This is Not Just Hitting the Elderly: Underestimating what This Is Doing to Our Youth

Empty Computer Room

My daughter stood at the top of the stairs crying. I asked her what was wrong and she simply said, “I don’t want to be here.” She loves us, but she is supposed to be enjoying her college year on campus with friends, exploring new opportunities, meeting people and expanding her mind. Instead she is cooped up in this house with mom and dad–not just for a few days, but until…who knows?

I told her that she is right to feel as she does. This is not fair. She is being robbed of a formative experience. I look back on my college years as transformational and fun. Those days at Kalamazoo College made me who I am and pointed me in the direction of service to others. I cannot imagine what it would have been like to have that taken away–even if only for a few months. She has every right to be upset now.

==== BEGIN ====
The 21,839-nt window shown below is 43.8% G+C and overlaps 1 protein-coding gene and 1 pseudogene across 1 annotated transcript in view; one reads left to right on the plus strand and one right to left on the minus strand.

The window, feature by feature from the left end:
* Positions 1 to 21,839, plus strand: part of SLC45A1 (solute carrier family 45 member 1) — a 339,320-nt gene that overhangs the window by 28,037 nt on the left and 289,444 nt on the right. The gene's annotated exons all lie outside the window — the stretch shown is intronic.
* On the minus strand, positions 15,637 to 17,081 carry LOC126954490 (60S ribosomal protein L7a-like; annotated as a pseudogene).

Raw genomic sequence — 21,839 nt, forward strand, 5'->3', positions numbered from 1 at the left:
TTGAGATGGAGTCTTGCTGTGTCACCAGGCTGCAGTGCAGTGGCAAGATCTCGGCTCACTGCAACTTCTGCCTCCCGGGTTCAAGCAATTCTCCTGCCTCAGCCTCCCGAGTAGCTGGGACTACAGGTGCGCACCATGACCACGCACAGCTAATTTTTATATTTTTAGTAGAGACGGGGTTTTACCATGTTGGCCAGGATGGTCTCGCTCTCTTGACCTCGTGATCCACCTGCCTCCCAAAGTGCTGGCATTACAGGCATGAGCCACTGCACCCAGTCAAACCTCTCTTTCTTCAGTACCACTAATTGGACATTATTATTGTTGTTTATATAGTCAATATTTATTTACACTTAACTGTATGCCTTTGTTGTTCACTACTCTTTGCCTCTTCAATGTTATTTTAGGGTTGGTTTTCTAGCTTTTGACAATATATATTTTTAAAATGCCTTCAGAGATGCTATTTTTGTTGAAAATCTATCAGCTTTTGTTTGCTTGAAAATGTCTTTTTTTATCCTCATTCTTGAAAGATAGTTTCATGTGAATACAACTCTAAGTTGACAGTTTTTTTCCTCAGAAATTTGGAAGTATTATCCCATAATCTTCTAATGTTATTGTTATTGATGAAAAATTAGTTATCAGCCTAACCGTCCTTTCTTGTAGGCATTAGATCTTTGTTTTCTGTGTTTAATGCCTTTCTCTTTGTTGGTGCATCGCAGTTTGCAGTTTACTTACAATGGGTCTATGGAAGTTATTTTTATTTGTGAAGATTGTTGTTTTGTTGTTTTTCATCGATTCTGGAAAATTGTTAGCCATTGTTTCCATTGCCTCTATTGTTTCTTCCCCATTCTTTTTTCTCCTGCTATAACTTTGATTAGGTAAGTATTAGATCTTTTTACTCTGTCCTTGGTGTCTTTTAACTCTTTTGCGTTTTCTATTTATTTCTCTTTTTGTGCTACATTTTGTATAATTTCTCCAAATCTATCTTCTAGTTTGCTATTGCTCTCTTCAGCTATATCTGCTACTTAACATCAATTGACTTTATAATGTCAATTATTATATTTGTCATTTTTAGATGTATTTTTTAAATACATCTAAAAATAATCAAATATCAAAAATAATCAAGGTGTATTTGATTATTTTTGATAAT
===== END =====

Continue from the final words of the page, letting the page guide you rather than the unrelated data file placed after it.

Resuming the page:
I reminded her that eventually a new normal will settle in. We have no choice for the time being. I told her that this whole thing reminds me a little of Anne Frank (with obvious major differences); she was a young girl who found herself suddenly cut off from the outside world and her friends. We have the advantage that we are still able to connect to the outside world…but what we share is a sense that there is something very dangerous (and possibly lethal) lurking outside. Anne never lost her spirit; she found ways to preserve her humanity in the midst of great inhumanity. Even so, there can be little doubt that this COVID-19 experience may be traumatizing for our children–especially if the quarantines drag on for weeks and weeks (which to young ones seem like years). No one is really talking about that–the aftercare that will be necessary.

We are all muddling our way through this and I hope that we can find the best in others and in ourselves through it all. When Anne was alive, we saw the worst of humanity and the best of humanity. The choice is ours. It is up to us how we want to face this crisis. We decide how we treat each other. We decide how we treat ourselves. We also decide how to heal ourselves and those most traumatized. Many fear that the lead-up to the crisis was left to chance rather than careful planning; let’s not allow the aftermath to be left to chance. The stakes are too high. Our youth are counting on us.

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